system, which allows the good bacteria in your gut to grow and thrive. According to the Mayo Clinic, there’s no one-size-fits-all recommendation for how much water is needed every day but starting with a full glass of water can have real benefits.
Retirement in Motion
Tips and Resources Everyone Can Use
Knowledge Is Retirement Power
Although we’ve all experienced a few tough years of higher inflation, it’s important to keep things in perspective. According to the Bureau of Labor Statistics, inflation has averaged just 2.41 percent from
2000 to 2023. Conventional wisdom says you should consider keeping an appropriate amount of your retirement savings allocated to stock and bond mutual funds to help offset inflation risk. Although past
performance is no guarantee of future results, historical average stock and bond returns have stayed ahead of inflation over the long term.
Q and A
Do I have to wait until retirement to open a social security account?
No matter where you are in the retirement planning process, you should open a social security account as soon as possible. Creating an account gives you the control to check your annual
social security statement for accuracy, change your address, verify your reported earnings, estimate your future benefits, and much more. You can visit ssa.gov to open your account. In fact,
the Social Security Administration has recently launched a redesigned homepage to help users find what they need more easily.
Do you expect a tax refund this year? If so, consider creating an emergency fund with some (or all) of it. It’s important to have this money available when something unexpected comes up, such as a car,
refrigerator, or dishwasher breaking down. Here are the key features of an emergency fund:
• Aim for 3–6 months of living expenses saved
• Keep separate from your checking account
• No (or low) transaction fees; no penalties for withdrawals
• Interest earnings on the balance (a little something is better than nothing)
Tools and Techniques
You may feel differently about money you earn from your job versus money gifted to you through a will, trust, or other circumstance. And you may have a different feeling toward the money you save through
your retirement account—especially when the account is growing versus experiencing losses. You might say everyone has a “money personality” that affects how we think about and manage our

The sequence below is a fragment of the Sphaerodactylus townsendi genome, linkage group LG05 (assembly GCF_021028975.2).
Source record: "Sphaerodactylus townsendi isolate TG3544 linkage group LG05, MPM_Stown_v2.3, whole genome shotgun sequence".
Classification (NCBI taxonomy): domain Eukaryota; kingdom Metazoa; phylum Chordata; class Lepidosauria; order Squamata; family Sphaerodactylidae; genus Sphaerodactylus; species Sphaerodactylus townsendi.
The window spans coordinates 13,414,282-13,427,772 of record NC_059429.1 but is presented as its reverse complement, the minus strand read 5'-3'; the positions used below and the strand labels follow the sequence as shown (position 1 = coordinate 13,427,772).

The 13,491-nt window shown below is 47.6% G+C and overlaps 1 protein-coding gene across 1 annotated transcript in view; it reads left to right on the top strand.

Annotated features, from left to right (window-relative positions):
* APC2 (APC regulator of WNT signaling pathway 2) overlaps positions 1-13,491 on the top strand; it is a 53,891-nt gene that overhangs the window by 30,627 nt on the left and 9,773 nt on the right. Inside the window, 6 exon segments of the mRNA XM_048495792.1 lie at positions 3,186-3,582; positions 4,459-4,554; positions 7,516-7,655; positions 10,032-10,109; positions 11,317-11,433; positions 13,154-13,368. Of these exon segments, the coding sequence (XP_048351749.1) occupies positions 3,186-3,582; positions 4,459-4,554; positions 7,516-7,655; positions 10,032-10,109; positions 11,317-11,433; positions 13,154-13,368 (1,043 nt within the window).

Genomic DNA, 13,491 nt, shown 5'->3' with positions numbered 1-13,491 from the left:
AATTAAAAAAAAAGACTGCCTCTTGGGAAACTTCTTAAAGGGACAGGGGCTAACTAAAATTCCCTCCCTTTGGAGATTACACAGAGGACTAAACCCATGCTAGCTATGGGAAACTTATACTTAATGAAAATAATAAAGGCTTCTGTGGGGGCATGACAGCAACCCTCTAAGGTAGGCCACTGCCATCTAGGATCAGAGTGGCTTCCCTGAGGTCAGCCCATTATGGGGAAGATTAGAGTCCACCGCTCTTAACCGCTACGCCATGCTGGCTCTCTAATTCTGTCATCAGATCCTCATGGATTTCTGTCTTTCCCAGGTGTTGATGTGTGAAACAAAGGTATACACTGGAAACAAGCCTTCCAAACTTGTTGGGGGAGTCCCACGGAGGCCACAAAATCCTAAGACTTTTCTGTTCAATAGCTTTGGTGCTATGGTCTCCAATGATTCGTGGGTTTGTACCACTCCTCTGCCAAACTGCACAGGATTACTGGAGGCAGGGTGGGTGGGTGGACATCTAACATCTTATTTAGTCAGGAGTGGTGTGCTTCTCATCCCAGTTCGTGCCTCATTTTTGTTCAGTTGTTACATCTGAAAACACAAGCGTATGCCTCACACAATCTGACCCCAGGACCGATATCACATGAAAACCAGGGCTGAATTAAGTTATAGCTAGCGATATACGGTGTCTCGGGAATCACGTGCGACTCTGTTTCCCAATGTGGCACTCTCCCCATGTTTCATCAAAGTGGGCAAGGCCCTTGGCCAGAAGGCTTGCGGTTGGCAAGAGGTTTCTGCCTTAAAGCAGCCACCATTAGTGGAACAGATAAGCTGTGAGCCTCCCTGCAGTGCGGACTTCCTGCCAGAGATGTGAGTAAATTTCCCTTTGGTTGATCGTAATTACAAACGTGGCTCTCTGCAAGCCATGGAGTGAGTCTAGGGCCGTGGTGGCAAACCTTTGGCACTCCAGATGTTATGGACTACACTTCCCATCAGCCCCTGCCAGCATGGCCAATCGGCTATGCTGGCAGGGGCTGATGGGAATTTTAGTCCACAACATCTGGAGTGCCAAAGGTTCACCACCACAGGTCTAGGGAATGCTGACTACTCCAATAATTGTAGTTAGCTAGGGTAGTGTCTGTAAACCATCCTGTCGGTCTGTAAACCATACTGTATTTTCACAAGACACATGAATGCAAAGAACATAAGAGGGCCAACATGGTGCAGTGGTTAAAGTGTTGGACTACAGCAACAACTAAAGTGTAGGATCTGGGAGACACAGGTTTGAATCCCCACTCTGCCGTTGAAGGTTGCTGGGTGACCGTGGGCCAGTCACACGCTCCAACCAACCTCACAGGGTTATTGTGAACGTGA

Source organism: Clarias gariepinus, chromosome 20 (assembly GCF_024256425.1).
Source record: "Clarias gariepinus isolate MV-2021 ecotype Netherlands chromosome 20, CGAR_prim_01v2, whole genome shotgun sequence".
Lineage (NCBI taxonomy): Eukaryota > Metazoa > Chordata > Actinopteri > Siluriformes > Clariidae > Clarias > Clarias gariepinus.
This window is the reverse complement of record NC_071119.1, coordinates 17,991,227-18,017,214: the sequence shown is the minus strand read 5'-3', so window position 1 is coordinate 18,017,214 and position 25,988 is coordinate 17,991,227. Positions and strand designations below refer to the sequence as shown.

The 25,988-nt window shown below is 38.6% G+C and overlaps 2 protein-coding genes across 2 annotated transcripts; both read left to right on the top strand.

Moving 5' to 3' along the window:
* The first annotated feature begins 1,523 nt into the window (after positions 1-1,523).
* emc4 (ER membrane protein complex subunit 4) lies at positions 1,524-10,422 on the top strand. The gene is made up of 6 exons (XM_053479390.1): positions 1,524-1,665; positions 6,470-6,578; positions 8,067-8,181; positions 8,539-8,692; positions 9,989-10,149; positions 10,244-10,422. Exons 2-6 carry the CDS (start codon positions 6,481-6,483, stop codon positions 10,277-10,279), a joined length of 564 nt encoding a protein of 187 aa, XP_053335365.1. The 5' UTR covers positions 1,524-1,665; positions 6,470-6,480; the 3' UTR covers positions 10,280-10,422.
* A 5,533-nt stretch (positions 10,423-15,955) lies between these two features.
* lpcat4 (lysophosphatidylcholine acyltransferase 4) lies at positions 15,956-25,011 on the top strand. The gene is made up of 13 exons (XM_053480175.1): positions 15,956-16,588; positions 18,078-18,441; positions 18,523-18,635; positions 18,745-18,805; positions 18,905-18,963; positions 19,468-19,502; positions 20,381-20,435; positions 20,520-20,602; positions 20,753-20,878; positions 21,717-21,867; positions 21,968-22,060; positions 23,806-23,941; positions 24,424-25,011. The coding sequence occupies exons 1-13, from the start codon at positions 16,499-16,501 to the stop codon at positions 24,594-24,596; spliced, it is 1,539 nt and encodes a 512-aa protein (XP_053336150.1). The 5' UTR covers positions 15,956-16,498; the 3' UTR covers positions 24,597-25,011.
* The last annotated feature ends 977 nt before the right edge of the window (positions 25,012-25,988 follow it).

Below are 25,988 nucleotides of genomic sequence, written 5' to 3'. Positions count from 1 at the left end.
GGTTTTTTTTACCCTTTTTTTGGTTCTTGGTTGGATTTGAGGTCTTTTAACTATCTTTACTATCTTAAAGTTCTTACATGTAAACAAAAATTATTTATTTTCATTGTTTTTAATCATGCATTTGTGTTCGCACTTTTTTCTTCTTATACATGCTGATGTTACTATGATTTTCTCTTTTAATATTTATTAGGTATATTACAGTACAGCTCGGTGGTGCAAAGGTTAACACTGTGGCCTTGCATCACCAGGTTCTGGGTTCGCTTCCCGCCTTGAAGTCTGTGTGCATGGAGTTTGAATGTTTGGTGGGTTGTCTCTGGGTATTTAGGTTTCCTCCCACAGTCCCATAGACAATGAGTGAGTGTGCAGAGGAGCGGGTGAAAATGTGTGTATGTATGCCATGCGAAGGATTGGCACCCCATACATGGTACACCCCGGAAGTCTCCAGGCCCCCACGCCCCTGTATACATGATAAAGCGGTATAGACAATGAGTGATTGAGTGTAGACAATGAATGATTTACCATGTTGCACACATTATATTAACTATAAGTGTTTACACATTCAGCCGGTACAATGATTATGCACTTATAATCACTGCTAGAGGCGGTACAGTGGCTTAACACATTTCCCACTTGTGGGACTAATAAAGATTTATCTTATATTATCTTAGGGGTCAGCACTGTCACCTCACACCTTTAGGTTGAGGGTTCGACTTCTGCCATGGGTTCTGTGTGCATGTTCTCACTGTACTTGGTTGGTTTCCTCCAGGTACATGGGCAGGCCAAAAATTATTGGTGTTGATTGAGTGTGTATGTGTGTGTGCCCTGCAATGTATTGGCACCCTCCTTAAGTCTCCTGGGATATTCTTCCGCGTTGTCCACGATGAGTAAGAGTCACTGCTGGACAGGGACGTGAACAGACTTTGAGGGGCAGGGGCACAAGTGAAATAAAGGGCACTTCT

finances. Take a few minutes to try Fidelity’s money personality quiz to find out which type you are, how that affects your financial decisions, and common pitfalls to avoid.
Corner on the Market
Basic Financial Terms to Know
Leading economic indicator—Typically, investors and economists pay attention to leading economic indicators because they can help predict or forecast economic growth, corporate earnings, and stock
prices. Some leading indicators include unemployment claims, consumer confidence, building permits, inventory changes, and stock prices. Changes in these numbers can signal what short-term changes
are likely to occur in the broader economy.
1 There are a few exceptions to the 10 percent penalty, including birth or adoption, terminal illness, or a qualified disaster. Check with a tax professional to confirm which expenses are exempt from the 10 percent early withdrawal penalty.
2 Fun fact: Water makes up 95 percent of the human brain, 90 percent of lungs, 83 percent of blood, 76 percent of muscles, and 22 percent of bones. Sources: U.S. Geological Survey (U.S. Department of the Interior); National Center of Biotechnology Information (National Institutes of Health); Mayo Clinic; Kmotion Research.
Securities and advisory services offered through Commonwealth Financial Network®, Member FINRA/SIPC, a Registered Investment Adviser. Fixed insurance products and services are separate from and not offered through Commonwealth Financial Network.